But in the end, you’re right about the trust issue and that is at the heart of it, and how sad that it’s so hard to build back up. I understand, I do.

  2. Caroline,

    You make some good points. Often the problem is that expectations haven’t been managed correctly — what people and patients expect isn’t even realistic. Nobody has ever taken the time to correct those expectations and that creates a lose-lose, for sure.

    All that said — you are right — I don’t believe anyone goes into a health care career with the intention of doing anything less than saving every person they meet and returning their lives to “normal.” That’s impossible, but certainly a worthy goal.

    The impossibility then conflicts with the reality — and that disconnect creates cover ups — and that adds to the mistrust. There are studies that have shown that the simple admission of a mistake, coupled with an apology, is so much more effective than covering up that mistake. For the patient, they allow trust to continue. For the provider, an apology can eliminate a lawsuit.

    And for a nurse? Bless you all — because among all the providers, you have the toughest jobs, there on the front lines.


  3. Medical retaliation is alive and well in NC!! I once was seeing a PA who insisted my headaches had to be on one side or the other. After several attempts to explain that the pressure stemmed from deep inside my head and radiated outward, the PA became hostile and told me that she’d been in medicine x-number of years and had dealt with patients who didn’t understand their pain. Enough was enough and I requested to see the doctor. Suddenly, she’s parading me through the reception area telling everyone who would listen that I wanted a “real doctor” and that “a PA isn’t good enough.” I NEVER said that! This PA was the assistant to my regular doctor and I simply wanted to see him rather than deal with someone who refused to listen and basically argued with me about my symptoms. I left the office in tears and later found a new doctor! But the story doesn’t stop there!

    Apparently this tale was shared with many colleagues. My daughter had head pain that required a trip the emergency room (screaming with pain, hyperventilating.. it was HORRIBLE!), but during a follow up visit with her pediatrician the next day, she wanted to only prescribe migraine medication without any further testing. I explained that what we were dealing with wasn’t a migraine and asked if there were any other possibilities being considered. The dr wasn’t happy about it, but did order and MRI. Before we made the appointment for the MRI, she had another episode and this time we had to call an ambulance! She couldn’t sit up, lost her sight breifly… very scary ordeal! At the hospital, she had a spinal tap which was normal, but got an appointment for a neurologist. We still had to go for another follow up, but this time I requested another doctor who had been seeing my son since birth. He was prepared for our visit, though! He said he had spoken with the other doctor and had to agree that it was migraines. The hospital had given her pain medication and I refused the migraine meds again, opting to wait and see what the neurologist said. That very night, the previous pediatrician called and went on with a 10 minute spill about how she felt I was allowing my frustration with my daughter’s illness to stand in the way of recommended treatment. We had nothing short of a showdown! She then threw me a curve… she said she had spoken with MY doctor (they are all members of the same group) and knew that I was a “difficult patient!” That’s when it really hit the fan and I told her just what I thought of her as a doctor and human being in general to have called me up like she did. Having no alternative, I had to take my daughter back to my son’s pediatrician because my daughter now had a headache that wouldn’t go away. He sent me out of the room, talked with my daughter, then told me that it was just stress and that it was the same stress that triggered her migraines.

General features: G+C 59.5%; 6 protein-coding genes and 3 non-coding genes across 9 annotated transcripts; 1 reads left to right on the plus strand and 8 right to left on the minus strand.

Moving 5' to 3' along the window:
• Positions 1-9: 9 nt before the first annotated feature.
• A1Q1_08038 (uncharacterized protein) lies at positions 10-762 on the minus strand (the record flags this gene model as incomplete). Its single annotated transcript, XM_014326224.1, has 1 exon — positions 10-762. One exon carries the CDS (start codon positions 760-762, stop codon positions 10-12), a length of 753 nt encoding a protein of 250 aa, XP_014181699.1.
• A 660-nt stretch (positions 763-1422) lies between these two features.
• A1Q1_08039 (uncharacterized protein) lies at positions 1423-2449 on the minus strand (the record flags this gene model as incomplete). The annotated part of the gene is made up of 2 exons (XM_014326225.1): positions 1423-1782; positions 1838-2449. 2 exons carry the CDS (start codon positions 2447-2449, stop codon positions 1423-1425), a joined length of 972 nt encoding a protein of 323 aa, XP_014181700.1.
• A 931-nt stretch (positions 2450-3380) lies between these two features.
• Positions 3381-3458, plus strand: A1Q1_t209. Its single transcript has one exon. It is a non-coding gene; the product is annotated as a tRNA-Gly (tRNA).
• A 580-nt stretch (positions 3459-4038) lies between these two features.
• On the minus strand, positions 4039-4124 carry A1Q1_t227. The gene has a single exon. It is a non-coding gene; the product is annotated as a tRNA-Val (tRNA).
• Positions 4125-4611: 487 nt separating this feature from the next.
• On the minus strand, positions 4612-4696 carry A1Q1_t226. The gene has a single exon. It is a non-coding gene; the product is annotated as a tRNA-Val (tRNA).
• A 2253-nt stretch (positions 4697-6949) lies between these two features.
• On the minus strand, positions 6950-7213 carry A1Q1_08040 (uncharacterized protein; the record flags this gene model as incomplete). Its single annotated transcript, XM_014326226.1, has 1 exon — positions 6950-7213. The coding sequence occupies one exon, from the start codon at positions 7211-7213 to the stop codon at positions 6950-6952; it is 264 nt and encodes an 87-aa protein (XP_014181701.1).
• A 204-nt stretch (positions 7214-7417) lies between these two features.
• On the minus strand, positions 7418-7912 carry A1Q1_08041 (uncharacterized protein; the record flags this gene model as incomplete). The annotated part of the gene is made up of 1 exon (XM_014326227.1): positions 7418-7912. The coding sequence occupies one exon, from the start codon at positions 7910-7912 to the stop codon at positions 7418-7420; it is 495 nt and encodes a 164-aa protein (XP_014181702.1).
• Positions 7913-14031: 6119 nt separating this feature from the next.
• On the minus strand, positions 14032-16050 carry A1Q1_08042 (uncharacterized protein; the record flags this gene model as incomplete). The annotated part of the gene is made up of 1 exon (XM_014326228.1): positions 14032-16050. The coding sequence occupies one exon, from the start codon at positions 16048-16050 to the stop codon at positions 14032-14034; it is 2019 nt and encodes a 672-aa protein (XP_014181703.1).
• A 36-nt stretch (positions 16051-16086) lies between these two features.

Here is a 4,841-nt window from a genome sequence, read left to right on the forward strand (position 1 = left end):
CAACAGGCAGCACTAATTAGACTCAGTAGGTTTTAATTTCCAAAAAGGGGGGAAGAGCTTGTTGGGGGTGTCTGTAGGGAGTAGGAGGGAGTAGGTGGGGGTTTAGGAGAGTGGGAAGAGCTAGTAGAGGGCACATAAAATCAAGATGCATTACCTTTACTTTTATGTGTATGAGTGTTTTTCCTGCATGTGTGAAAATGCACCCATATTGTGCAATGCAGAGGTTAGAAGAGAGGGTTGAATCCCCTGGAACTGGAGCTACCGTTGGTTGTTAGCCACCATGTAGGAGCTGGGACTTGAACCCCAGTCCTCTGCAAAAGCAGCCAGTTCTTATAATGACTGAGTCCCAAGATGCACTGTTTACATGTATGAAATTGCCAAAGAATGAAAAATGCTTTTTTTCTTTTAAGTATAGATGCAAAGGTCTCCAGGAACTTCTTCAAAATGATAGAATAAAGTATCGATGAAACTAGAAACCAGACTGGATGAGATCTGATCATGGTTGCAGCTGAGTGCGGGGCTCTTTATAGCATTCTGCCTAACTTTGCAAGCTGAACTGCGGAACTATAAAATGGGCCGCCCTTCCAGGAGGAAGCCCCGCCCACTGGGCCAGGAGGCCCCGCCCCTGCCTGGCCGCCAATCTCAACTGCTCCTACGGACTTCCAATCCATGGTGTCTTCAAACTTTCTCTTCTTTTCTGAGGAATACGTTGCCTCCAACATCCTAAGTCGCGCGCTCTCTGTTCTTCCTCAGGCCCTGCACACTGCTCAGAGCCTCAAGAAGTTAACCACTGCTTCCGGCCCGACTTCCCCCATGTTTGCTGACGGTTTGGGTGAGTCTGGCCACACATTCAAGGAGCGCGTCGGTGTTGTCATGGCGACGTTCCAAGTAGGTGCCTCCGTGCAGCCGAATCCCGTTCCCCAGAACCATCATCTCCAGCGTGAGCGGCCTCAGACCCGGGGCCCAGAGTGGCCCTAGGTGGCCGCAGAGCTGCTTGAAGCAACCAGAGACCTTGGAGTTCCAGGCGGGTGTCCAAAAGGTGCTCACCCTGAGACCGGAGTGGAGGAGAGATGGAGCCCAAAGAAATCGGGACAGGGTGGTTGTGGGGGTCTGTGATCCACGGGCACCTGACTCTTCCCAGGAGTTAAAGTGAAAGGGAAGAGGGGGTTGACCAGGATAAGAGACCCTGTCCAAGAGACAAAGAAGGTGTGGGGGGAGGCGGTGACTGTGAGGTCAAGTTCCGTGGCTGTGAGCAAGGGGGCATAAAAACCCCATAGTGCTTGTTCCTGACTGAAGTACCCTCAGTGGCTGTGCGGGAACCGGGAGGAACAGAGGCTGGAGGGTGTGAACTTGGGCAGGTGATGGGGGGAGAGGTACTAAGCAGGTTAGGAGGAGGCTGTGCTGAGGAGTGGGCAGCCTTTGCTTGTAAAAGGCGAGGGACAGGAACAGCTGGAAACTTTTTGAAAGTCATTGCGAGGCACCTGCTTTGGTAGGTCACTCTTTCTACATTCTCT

It turns out, the neurologist said my daughter had a viral infection that had inflamed the meninges of her brain. Migraine medication wouldn’t have done a thing for it! The later developing headache was a result of the spinal tap and could have been fixed with a blood patch had her doctors considered something other than migraines. She only had a few episodes of the severe head pain, but for two weeks she suffered with a headache that could have been fixed in less than one day!

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Trisha Torrey